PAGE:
12. Mutual respect, deep-seated appreciation, and a Hollywood ending. Sure, the novelty of your new Apple product will wear off. Siri’s limitations will become readily apparent. The device’s heft and quirkiness will become more pronounced as it ages. Curiosity will lead you back to Windows or maybe over to Android or one its many variants, but the experience will be painful, oh-so-very-very-painful: Why does this Windows 8 computer have two separate interfaces that DON’T WORK TOGETHER AT ALL? Why can’t this brand new Android phone be updated to the latest Android OS? Why does this Amazon device seem to be designed solely to get me to spend even more money on other stuff? And you’ll find the only thing that will relieve the pain is your once-new-but-now-old Apple product. The one you came this close to selling. You will apologize to it. You will hold it close, caressing it with tenderness. You will promise never to abandon it again.
Well, at least not until the iPhone 7S comes out in 2017. According to the internet, it’s going to be so freakin’ awesome!!!
For the movie rights to this post, please contact @ericbuchman. All I ask for is casting approval, final say on the script, and payment in German bearer bonds.
This has been a crazy summer, and I’ve been pretty negligent about posting to this site. Sorry about that. To play catch up, I’ll be unloading a bunch of a “mini reviews” over the next few days. First up — The Platinum Power Case for iPhone 5 and 5s.
My wife’s iPhone 5 has a habit of dying on her at the worst possible time (like when her car has been towed). So I went to Best Buy to find a “power case” for her — i.e. a case with a built-in reserve battery. I was going to get a Mophie juice pack, which seems to have cornered the market on such things, but then I saw a Platinum-branded power case — a “Best Buy Exclusive” — that cost considerably less than the equivalent Mophie. The Platinum Power Case offers a 2100 mAh battery for $70. To get a Mophie with that sized battery, you’d have to spend well over $100 (closer to $120, actually, at the moment). That’s a pretty big price difference, so I figured we’d give the Platinum power case a shot.
The case has a simple one-piece design, allowing your iPhone to be easily slid in-and-out (when you need it to — otherwise, the phone stays in solidly). There’s an indicator on the rear of the case that tells you how much power is left in the reserve battery. And there’s a switch. What does the switch do? Basically, the power case works like this: 1) Slide your phone in. 2) Use your phone like normal. 3) When your phone’s internal battery gets in the red, you slip the switch, turning the case on, which will start recharging your phone’s internal battery. Like the gas engine in a Chevy Volt, the power generated the case doesn’t actually run your phone, it just recharges the battery that still does all the work.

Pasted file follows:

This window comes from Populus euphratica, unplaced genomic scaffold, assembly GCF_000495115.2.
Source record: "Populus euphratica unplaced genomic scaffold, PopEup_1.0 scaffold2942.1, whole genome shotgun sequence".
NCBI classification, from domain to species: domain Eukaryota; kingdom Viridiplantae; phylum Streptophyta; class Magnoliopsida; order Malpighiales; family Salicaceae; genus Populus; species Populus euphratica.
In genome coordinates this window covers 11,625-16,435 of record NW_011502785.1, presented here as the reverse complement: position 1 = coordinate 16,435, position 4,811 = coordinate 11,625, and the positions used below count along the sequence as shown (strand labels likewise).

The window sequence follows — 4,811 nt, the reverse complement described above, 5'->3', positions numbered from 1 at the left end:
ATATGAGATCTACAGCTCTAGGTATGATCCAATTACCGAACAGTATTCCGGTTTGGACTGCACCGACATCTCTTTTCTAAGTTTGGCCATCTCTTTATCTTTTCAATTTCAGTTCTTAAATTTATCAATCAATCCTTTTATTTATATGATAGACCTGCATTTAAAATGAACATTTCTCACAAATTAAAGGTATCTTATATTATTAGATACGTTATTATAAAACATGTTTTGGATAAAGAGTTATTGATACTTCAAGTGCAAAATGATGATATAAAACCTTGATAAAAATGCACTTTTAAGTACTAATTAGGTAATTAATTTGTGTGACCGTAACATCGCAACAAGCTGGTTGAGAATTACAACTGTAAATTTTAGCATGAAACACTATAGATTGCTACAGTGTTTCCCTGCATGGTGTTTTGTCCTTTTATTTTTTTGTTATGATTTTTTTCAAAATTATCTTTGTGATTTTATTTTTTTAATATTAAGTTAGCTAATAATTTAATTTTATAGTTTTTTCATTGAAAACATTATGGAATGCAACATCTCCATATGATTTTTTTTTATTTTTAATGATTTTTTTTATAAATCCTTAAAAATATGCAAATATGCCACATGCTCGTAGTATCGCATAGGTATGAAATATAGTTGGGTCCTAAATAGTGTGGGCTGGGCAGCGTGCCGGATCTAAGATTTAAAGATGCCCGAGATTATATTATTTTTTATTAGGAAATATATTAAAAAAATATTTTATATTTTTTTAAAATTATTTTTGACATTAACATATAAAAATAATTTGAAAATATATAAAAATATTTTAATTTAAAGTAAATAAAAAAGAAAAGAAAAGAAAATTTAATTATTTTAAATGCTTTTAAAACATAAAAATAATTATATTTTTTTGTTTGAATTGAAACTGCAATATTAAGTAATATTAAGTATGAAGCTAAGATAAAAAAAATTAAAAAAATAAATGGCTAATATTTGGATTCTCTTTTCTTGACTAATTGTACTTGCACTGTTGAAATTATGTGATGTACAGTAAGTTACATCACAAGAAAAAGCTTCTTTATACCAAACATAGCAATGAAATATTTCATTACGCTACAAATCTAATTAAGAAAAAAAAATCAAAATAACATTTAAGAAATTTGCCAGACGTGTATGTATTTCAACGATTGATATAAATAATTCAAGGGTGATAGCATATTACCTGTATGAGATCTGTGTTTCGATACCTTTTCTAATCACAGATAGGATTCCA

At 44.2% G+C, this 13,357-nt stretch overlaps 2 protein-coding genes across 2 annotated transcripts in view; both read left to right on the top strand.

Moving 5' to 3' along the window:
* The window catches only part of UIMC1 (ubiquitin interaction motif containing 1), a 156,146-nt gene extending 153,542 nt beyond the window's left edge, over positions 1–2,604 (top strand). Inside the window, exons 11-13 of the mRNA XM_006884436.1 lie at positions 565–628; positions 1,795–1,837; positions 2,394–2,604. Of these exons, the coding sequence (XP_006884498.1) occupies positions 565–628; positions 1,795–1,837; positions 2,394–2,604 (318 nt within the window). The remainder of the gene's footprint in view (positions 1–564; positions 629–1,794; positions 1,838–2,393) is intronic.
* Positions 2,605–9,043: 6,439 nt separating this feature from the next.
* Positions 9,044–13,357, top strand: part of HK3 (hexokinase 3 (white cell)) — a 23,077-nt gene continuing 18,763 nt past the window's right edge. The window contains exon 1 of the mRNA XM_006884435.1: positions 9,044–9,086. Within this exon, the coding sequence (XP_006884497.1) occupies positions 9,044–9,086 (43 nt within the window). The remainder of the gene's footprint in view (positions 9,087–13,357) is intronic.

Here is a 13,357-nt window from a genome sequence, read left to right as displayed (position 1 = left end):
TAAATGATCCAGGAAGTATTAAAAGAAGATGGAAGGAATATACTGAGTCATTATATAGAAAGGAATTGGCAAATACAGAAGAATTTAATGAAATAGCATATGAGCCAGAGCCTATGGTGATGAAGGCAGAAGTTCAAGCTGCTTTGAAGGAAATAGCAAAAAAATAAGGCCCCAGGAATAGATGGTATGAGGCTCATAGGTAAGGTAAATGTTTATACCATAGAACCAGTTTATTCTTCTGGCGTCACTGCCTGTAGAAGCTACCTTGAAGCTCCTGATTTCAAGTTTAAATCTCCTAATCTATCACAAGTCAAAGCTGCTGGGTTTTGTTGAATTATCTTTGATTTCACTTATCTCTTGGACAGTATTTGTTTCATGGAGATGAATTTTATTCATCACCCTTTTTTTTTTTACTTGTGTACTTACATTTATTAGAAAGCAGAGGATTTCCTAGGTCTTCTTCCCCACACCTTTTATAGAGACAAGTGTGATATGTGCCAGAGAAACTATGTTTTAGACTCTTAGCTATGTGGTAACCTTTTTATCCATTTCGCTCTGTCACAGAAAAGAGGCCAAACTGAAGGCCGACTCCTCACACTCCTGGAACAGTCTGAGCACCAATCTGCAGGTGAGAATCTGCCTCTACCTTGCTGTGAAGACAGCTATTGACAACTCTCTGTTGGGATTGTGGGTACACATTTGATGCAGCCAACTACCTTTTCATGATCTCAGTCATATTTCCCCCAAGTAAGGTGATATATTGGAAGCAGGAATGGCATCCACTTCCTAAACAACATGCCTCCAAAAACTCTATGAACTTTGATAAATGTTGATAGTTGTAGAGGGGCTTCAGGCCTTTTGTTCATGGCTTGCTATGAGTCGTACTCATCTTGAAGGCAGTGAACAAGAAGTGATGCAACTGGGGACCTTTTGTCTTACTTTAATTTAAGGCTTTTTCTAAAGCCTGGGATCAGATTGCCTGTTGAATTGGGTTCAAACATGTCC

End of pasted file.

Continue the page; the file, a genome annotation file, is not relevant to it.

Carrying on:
Note: According to the Platinum documentation, they recommend re-charging your phone back up to 80% and then stopping, as recharging your phone past 80% takes more power than it’s worth. Not sure if that’s a limitation shared by its more expensive competition.
Anyways, the case works exactly as advertised. The company says that a 2100 mAh battery should give your iPhone an additional 8 hours of talk-time, but we never tested the case to its limits. I just let my wife use it as needed, and she found it to be a convenient — if bulky — addition to her phone.
Other than its size, there is one more potential limitation to the case. The shell engulfs your phone’s built-in headphone jack. If you want to use your headphones, you probably need to use the mini-extension cable that comes with the case (see photo below).
That’s not a deal breaker, so we kept it, right? Saved the money over the Mophie? Nope. Because its size, my wife always kept the phone in her purse. Twice in one week, she pulled her phone out of her purse only to find that the case had gotten switched on by accident — powering her phone when it didn’t need any juice, and leaving her without reserve power when she actually needed it. That was a deal breaker. Back to Best Buy it went.
We wound up getting a Mophie Juice Pack Helium for ten dollars more. The battery isn’t as big — only 1500 mAh — but that’s still a enough reserve power for my wife (and probably most people). The Helium is also much slimmer. The slender profile alone is worth the slightly higher price over the Platinum (if you don’t really need the extra-extra power). If I needed a power case for myself, the Helium is the one I would get. (But I don’t.)